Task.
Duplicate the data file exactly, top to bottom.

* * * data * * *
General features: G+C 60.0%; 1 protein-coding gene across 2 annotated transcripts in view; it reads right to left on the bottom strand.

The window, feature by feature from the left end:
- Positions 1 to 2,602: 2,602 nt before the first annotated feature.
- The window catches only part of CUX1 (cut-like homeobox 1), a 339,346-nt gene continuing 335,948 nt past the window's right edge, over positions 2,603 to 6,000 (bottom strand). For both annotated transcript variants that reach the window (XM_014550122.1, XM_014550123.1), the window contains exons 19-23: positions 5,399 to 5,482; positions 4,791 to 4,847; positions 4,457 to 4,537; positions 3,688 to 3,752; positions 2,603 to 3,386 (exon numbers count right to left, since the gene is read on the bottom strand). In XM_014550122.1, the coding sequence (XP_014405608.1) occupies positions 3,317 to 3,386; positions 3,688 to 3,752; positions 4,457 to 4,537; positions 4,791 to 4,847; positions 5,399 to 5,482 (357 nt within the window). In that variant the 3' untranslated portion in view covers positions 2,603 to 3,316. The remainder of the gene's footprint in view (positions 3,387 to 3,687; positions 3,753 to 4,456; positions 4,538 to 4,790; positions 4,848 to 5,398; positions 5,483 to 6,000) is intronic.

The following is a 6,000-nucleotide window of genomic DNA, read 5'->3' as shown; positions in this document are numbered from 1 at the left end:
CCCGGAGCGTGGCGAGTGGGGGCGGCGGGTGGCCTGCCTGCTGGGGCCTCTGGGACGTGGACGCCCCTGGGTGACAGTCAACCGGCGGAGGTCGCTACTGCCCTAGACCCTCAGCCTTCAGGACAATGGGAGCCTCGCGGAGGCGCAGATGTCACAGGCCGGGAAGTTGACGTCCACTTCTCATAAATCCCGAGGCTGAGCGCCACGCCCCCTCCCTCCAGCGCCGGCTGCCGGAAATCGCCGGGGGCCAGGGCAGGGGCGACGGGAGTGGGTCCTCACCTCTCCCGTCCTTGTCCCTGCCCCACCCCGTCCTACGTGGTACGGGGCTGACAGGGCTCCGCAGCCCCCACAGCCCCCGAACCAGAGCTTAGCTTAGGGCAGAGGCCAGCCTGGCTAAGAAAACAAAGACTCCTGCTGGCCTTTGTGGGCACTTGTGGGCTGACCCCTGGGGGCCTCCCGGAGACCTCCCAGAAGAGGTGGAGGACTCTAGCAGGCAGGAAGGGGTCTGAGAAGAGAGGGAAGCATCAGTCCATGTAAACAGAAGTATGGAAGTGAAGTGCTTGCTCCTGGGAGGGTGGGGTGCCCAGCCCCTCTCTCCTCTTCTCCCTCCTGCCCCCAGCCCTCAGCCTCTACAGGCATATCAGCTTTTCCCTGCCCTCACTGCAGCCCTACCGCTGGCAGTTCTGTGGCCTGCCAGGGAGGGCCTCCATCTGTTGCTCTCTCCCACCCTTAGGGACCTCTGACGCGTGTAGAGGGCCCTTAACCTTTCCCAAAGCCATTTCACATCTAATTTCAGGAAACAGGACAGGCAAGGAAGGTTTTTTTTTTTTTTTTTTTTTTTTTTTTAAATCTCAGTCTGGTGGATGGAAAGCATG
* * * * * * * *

General features: G+C 60.0%; 1 protein-coding gene across 2 annotated transcripts in view; it reads right to left on the bottom strand.

The window, feature by feature from the left end:
- Positions 1 to 2,602: 2,602 nt before the first annotated feature.
- The window catches only part of CUX1 (cut-like homeobox 1), a 339,346-nt gene continuing 335,948 nt past the window's right edge, over positions 2,603 to 6,000 (bottom strand). For both annotated transcript variants that reach the window (XM_014550122.1, XM_014550123.1), the window contains exons 19-23: positions 5,399 to 5,482; positions 4,791 to 4,847; positions 4,457 to 4,537; positions 3,688 to 3,752; positions 2,603 to 3,386 (exon numbers count right to left, since the gene is read on the bottom strand). In XM_014550122.1, the coding sequence (XP_014405608.1) occupies positions 3,317 to 3,386; positions 3,688 to 3,752; positions 4,457 to 4,537; positions 4,791 to 4,847; positions 5,399 to 5,482 (357 nt within the window). In that variant the 3' untranslated portion in view covers positions 2,603 to 3,316. The remainder of the gene's footprint in view (positions 3,387 to 3,687; positions 3,753 to 4,456; positions 4,538 to 4,790; positions 4,848 to 5,398; positions 5,483 to 6,000) is intronic.

The following is a 6,000-nucleotide window of genomic DNA, read 5'->3' as shown; positions in this document are numbered from 1 at the left end:
CCCGGAGCGTGGCGAGTGGGGGCGGCGGGTGGCCTGCCTGCTGGGGCCTCTGGGACGTGGACGCCCCTGGGTGACAGTCAACCGGCGGAGGTCGCTACTGCCCTAGACCCTCAGCCTTCAGGACAATGGGAGCCTCGCGGAGGCGCAGATGTCACAGGCCGGGAAGTTGACGTCCACTTCTCATAAATCCCGAGGCTGAGCGCCACGCCCCCTCCCTCCAGCGCCGGCTGCCGGAAATCGCCGGGGGCCAGGGCAGGGGCGACGGGAGTGGGTCCTCACCTCTCCCGTCCTTGTCCCTGCCCCACCCCGTCCTACGTGGTACGGGGCTGACAGGGCTCCGCAGCCCCCACAGCCCCCGAACCAGAGCTTAGCTTAGGGCAGAGGCCAGCCTGGCTAAGAAAACAAAGACTCCTGCTGGCCTTTGTGGGCACTTGTGGGCTGACCCCTGGGGGCCTCCCGGAGACCTCCCAGAAGAGGTGGAGGACTCTAGCAGGCAGGAAGGGGTCTGAGAAGAGAGGGAAGCATCAGTCCATGTAAACAGAAGTATGGAAGTGAAGTGCTTGCTCCTGGGAGGGTGGGGTGCCCAGCCCCTCTCTCCTCTTCTCCCTCCTGCCCCCAGCCCTCAGCCTCTACAGGCATATCAGCTTTTCCCTGCCCTCACTGCAGCCCTACCGCTGGCAGTTCTGTGGCCTGCCAGGGAGGGCCTCCATCTGTTGCTCTCTCCCACCCTTAGGGACCTCTGACGCGTGTAGAGGGCCCTTAACCTTTCCCAAAGCCATTTCACATCTAATTTCAGGAAACAGGACAGGCAAGGAAGGTTTTTTTTTTTTTTTTTTTTTTTTTTTTAAATCTCAGTCTGGTGGATGGAAAGCATG